In all of history’s verifiable annals, statistics have never been in favour of shutting borders as veritable weapon for economic growth or as a reactive measure except in extreme circumstances. The far-reaching effect are onerous, obnoxious and too extreme for those locked within the borders as incidence such as; increase in death tolls, starvation and malnutrition are close consequences of such act. The Bengal Famine in India in 1943, Cambodia (1976), Chinese Famine in 1959-1961 are historical facts to ponder before taking such decisions.
Characteristically, in 1984, General Mohammed Buhari did shut Nigeria’s borders ostensibly to stop corrupt officials from escaping justice, and then used military strategy in fighting against basic principle of demand and supply by forcing traders to reduce their price. The effect of this was that a lot of traders closed down their shops, an act which threw Nigeria into a paranoia. Starvation, poor human conditions, lack of health facilities became a rising issue that attracted the United States’ sympathy and beckoned on the then head of state to open the borders. Interestingly, the borders remained closed until 1985 when General Ibrahim Babaginda overthrew the government.
If something isn’t done now and fast, it is only a matter of time for things to take a downward slope and then we will have to watch rice disappear from our table followed by every other amenity or vitality and time ticks slowly when you look at the clock and 2023 is over 1,000 days away from today.
Furthermore, the diametric contradictions of the border closure against Nigeria’s foreign policy only reeks of hypocrisy on the Nigerian government given its ratification of ECOWAS Agreement on the free movement of member states within agreeing countries, and Nigeria’s signature to the African Continental Free Trade Agreement. It won’t be a stretch to anticipate retaliation from neighboring countries and the African Union, as Nigeria is expected to be a key participant to the AfCFTA. The policy only weakens Nigeria’s position as front liners in these organizations particularly with the ECOWAS except there is a “Brexit” move yet to be revealed. If there is anything this government has taught us, it is to expect surprises. Like Zee world, it gets extraordinary every day.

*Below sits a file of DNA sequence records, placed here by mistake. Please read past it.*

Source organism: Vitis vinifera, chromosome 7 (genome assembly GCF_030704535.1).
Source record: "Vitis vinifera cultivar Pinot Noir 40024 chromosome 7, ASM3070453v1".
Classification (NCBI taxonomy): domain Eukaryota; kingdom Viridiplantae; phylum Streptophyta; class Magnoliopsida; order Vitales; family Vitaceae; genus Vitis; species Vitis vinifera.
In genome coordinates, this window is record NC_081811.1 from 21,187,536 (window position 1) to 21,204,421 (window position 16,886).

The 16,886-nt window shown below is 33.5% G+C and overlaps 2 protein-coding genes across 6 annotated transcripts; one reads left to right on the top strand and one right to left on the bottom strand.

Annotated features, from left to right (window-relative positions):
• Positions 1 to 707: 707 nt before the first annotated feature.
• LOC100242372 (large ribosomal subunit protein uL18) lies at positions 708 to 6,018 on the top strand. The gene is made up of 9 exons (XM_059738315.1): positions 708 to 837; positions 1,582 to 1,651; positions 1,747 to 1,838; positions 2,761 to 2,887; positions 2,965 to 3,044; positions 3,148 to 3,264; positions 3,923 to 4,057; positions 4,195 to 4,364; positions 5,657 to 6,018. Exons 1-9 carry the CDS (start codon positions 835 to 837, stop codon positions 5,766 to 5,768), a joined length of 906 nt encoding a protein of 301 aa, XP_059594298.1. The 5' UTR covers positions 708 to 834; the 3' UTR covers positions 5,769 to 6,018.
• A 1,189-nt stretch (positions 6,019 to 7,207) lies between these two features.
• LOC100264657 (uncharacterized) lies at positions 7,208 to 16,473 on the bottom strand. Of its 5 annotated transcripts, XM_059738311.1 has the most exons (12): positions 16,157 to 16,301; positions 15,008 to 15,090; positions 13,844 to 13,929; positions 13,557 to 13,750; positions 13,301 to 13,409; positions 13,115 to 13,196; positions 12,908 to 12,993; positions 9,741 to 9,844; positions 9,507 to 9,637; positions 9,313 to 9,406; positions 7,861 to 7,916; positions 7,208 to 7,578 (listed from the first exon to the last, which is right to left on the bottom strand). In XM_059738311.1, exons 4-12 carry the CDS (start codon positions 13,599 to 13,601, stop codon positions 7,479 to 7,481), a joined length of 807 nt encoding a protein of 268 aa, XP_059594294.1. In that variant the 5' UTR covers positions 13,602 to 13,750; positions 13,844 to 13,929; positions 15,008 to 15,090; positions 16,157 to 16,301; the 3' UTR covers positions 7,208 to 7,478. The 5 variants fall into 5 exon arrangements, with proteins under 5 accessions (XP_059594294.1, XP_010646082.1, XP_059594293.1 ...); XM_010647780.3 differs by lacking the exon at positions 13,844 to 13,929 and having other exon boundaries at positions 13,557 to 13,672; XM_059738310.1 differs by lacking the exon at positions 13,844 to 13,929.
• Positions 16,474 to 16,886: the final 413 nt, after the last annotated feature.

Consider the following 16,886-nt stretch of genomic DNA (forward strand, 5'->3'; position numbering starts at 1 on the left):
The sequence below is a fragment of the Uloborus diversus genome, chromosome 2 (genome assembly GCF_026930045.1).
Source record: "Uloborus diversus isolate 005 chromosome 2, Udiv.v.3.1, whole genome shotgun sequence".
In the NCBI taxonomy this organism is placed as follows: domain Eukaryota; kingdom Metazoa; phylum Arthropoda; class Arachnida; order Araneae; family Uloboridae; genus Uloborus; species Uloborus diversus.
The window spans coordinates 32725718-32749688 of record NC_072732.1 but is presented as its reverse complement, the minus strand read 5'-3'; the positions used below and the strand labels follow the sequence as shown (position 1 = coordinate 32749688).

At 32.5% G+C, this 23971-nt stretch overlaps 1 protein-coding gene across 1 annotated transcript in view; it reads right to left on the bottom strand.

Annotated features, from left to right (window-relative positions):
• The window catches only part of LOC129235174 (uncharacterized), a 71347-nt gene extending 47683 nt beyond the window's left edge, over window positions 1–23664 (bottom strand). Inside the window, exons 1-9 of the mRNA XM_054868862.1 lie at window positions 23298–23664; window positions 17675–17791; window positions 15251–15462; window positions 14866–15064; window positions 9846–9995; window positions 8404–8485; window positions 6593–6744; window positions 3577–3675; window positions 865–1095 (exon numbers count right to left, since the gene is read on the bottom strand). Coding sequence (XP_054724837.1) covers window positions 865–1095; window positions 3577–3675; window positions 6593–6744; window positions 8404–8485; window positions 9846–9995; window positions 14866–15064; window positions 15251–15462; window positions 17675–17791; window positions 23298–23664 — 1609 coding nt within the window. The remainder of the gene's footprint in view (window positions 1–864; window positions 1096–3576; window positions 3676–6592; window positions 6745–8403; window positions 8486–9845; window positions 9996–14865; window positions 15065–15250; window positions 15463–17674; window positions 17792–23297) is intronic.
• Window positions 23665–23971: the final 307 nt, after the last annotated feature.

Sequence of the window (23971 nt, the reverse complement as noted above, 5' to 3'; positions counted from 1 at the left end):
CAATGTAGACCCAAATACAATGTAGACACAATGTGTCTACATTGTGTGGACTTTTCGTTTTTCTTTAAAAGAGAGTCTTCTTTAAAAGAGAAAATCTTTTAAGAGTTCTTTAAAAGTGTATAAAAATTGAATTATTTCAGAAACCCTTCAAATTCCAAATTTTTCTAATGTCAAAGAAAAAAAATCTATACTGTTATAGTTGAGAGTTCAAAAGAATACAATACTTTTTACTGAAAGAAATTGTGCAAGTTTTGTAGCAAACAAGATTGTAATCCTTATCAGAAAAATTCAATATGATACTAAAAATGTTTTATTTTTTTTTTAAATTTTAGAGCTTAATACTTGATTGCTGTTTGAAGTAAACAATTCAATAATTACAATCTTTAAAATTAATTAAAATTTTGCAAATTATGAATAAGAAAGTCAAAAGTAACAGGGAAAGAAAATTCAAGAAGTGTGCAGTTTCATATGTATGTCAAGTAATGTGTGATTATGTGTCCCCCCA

Notwithstanding the above, we may be at the precipice but then we are not beyond saving, and so the following shall be offered as recommendations to wit:
1. The Federal Competition and Consumer Protection Commission must live out its full use. One of which is to advise the Federal Government on national policies upon investigation of such policies, on matters touching the economy, and capable of destroying competition, and so matters as delicate as this with possibilities of altering economies of scale, competition and market prices thereby leaving consumers at the mercy of producers. These factors should be investigated by the commission and necessary intervention is taken to ensure that competition is not crippled and consumers are protected.
2. The government must become deliberate on increasing local production. Nigeria’s economy does not encourage start-ups; SMEs are not giving enough incentives to encourage growth nor are there good enough policies to increase local production of agricultural produce. If Government intends to protect domestic market, then it must be concerned of its growth not just in principle but in practice. By this I mean, being involved in the agricultural sector just as it is in the oil sector and most recently, the technology sector, loan facilities should not be dubious but accessible to local farmers.
3. The reasons given by the Federal government on the closure of all land borders are too flimsy for such reactive measures. It speaks more of our failures than our successes. If the Nigerian Customs can be more diligent in its duties then our borders will become more law compliant. The level of connivance between importers and the Nigerian customs is a contributory factor to the illegal importation of goods, and so if the government believes its news of border porosity, then the Nigerian Customs must as a matter of urgency be revamped and restructured to actively tackle these issues.
4. The purchasing power of domestic consumer is on a decline as income is either stagnant or decreasing while the cost of products is taking an upward slope. If this distress is not attended to Nigeria’s local production, economic strength may never go up and so Nigeria must restructure its cash injection policies to ensure even distribution across all tiers.
5. Towing the advice, as given by Femi Falana, SAN, the land borders of Nigeria must be open to avoid repercussion and retaliation from neighboring countries who are likely to be affected.